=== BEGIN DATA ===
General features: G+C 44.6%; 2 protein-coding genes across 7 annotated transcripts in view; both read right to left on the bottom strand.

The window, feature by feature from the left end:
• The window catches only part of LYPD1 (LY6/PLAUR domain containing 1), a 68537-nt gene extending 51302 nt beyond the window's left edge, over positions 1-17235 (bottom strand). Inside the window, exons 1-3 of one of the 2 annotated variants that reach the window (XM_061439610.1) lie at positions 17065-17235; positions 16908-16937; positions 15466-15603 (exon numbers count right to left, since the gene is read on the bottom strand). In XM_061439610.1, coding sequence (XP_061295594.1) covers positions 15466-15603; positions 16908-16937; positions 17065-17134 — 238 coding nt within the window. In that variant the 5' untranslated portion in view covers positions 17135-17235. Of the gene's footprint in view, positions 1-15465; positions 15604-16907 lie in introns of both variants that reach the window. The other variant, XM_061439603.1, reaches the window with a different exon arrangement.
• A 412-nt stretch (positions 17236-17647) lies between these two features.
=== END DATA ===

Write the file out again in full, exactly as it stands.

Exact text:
General features: G+C 44.6%; 2 protein-coding genes across 7 annotated transcripts in view; both read right to left on the bottom strand.

The window, feature by feature from the left end:
• The window catches only part of LYPD1 (LY6/PLAUR domain containing 1), a 68537-nt gene extending 51302 nt beyond the window's left edge, over positions 1-17235 (bottom strand). Inside the window, exons 1-3 of one of the 2 annotated variants that reach the window (XM_061439610.1) lie at positions 17065-17235; positions 16908-16937; positions 15466-15603 (exon numbers count right to left, since the gene is read on the bottom strand). In XM_061439610.1, coding sequence (XP_061295594.1) covers positions 15466-15603; positions 16908-16937; positions 17065-17134 — 238 coding nt within the window. In that variant the 5' untranslated portion in view covers positions 17135-17235. Of the gene's footprint in view, positions 1-15465; positions 15604-16907 lie in introns of both variants that reach the window. The other variant, XM_061439603.1, reaches the window with a different exon arrangement.
• A 412-nt stretch (positions 17236-17647) lies between these two features.